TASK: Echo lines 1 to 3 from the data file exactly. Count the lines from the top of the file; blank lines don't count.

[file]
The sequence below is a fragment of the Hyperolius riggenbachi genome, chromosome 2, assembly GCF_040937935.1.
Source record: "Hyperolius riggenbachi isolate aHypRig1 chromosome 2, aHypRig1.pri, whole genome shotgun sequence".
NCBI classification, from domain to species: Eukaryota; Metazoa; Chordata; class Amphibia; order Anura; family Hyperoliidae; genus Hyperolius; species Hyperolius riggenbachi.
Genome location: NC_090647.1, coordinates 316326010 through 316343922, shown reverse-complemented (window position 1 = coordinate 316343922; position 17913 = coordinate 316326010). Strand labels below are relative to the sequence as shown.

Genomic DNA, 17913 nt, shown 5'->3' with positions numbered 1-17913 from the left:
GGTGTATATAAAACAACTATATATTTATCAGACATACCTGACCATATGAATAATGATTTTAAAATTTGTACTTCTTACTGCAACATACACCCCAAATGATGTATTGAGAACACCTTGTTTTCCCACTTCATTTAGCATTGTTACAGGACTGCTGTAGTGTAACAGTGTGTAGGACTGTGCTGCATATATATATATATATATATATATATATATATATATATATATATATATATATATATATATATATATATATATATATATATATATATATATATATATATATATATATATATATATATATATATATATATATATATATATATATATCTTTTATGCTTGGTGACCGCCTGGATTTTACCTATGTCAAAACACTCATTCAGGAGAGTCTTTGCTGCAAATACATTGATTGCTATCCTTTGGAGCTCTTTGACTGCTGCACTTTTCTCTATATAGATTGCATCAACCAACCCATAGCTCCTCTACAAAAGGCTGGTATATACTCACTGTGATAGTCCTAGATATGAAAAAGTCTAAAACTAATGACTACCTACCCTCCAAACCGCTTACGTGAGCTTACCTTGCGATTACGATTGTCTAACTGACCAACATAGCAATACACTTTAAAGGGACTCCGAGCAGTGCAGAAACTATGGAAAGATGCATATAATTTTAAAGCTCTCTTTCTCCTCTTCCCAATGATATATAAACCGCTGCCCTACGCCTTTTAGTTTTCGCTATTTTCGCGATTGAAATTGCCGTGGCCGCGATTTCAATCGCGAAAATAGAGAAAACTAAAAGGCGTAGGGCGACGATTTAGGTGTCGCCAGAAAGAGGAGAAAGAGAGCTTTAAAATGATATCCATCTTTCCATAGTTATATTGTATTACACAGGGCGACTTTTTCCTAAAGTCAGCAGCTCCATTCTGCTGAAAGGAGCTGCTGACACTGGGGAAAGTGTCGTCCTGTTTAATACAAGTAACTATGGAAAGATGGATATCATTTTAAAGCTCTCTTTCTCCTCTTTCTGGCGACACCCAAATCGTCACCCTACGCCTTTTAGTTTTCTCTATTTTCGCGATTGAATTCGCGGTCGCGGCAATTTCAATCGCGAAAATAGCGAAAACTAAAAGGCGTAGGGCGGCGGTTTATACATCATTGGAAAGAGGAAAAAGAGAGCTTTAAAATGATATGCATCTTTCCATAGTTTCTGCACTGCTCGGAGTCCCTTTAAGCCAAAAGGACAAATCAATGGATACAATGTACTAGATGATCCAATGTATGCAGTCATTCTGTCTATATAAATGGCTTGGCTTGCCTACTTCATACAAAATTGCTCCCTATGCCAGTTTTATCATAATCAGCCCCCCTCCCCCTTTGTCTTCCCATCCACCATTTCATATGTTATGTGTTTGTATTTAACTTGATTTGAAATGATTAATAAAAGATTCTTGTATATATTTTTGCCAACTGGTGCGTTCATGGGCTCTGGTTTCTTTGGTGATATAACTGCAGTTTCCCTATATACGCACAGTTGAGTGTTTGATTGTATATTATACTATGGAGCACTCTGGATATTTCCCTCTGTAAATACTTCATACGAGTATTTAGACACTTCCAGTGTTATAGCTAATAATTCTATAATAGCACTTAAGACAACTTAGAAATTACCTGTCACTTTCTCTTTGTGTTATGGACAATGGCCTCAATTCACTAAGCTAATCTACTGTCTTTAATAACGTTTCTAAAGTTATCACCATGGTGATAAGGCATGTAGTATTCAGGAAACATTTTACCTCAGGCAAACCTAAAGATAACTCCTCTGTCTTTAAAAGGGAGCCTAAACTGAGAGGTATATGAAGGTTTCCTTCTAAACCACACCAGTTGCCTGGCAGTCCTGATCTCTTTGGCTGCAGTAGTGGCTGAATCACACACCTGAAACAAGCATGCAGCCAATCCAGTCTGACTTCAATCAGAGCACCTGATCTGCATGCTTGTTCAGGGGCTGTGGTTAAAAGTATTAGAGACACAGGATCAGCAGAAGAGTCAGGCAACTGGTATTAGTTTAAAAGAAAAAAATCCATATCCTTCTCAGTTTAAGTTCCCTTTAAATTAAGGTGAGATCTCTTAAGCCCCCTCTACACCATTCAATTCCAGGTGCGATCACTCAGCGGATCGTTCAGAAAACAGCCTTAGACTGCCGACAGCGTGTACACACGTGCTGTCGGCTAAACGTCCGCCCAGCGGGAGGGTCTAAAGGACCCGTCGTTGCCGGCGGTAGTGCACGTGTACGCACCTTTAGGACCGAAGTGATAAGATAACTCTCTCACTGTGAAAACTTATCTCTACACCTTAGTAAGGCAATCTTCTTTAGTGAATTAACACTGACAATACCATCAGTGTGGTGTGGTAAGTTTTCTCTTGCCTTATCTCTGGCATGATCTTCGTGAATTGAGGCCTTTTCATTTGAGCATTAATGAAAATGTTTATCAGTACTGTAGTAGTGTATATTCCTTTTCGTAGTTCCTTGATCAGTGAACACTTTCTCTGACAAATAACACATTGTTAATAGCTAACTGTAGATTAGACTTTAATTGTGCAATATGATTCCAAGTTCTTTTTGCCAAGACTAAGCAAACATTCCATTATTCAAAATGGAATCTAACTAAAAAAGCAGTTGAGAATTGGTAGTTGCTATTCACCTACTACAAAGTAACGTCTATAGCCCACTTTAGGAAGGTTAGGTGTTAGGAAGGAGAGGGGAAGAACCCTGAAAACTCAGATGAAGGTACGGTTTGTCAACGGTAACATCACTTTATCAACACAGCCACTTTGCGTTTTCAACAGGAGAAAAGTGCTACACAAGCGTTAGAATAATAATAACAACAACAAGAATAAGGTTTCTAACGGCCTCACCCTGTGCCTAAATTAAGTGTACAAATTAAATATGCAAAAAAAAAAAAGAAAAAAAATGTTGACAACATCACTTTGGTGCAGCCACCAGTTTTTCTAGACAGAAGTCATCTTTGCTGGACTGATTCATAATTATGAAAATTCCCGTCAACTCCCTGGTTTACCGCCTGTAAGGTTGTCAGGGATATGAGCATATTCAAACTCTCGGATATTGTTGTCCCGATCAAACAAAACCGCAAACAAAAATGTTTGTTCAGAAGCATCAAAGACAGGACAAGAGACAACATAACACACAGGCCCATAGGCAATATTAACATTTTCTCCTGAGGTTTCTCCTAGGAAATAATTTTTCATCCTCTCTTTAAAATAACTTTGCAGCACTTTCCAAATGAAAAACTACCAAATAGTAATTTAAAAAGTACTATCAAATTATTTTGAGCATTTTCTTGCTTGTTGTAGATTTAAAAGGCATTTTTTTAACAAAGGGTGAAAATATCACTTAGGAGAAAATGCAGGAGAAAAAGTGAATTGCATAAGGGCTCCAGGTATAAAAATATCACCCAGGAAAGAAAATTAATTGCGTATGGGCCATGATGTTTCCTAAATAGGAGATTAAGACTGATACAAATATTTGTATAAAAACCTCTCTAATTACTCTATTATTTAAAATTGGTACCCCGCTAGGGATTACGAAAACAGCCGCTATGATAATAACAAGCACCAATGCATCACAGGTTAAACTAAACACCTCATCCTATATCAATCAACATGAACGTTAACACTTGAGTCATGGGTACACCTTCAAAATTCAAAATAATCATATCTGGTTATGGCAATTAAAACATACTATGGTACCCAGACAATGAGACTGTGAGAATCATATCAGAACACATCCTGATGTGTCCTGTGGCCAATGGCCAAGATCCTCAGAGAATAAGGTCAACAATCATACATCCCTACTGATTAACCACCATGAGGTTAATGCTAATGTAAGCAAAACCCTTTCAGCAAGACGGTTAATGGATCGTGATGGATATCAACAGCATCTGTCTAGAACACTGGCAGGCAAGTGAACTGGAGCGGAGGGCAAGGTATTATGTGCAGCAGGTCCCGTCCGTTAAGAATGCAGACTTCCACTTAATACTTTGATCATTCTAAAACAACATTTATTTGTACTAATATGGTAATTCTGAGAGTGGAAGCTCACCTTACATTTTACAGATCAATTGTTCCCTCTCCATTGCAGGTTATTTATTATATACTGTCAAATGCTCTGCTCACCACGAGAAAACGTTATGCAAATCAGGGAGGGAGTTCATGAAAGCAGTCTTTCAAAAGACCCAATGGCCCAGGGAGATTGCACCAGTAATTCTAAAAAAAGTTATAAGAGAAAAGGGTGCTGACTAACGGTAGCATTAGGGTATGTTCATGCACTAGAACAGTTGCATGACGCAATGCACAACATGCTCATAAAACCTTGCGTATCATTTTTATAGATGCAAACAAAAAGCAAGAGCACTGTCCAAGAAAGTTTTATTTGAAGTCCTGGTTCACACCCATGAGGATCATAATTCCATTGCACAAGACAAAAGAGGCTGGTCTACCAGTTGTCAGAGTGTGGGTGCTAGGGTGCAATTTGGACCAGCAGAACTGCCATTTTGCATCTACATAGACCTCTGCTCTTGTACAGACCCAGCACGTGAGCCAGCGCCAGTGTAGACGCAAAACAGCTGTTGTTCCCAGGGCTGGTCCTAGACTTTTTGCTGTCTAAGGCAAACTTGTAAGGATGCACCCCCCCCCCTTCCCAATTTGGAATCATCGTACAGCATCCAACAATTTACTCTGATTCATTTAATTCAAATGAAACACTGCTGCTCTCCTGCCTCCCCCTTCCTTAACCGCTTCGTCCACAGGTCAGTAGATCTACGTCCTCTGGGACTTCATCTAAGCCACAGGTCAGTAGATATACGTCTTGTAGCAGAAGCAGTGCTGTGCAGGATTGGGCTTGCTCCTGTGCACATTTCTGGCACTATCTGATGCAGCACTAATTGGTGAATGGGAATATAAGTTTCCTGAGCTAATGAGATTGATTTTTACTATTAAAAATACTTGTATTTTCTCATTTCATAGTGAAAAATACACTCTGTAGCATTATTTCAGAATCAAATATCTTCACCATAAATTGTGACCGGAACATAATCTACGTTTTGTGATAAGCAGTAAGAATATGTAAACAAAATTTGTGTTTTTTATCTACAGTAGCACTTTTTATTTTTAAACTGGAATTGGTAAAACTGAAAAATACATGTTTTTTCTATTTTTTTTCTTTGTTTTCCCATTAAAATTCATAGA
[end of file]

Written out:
The sequence below is a fragment of the Hyperolius riggenbachi genome, chromosome 2, assembly GCF_040937935.1.
Source record: "Hyperolius riggenbachi isolate aHypRig1 chromosome 2, aHypRig1.pri, whole genome shotgun sequence".
NCBI classification, from domain to species: Eukaryota; Metazoa; Chordata; class Amphibia; order Anura; family Hyperoliidae; genus Hyperolius; species Hyperolius riggenbachi.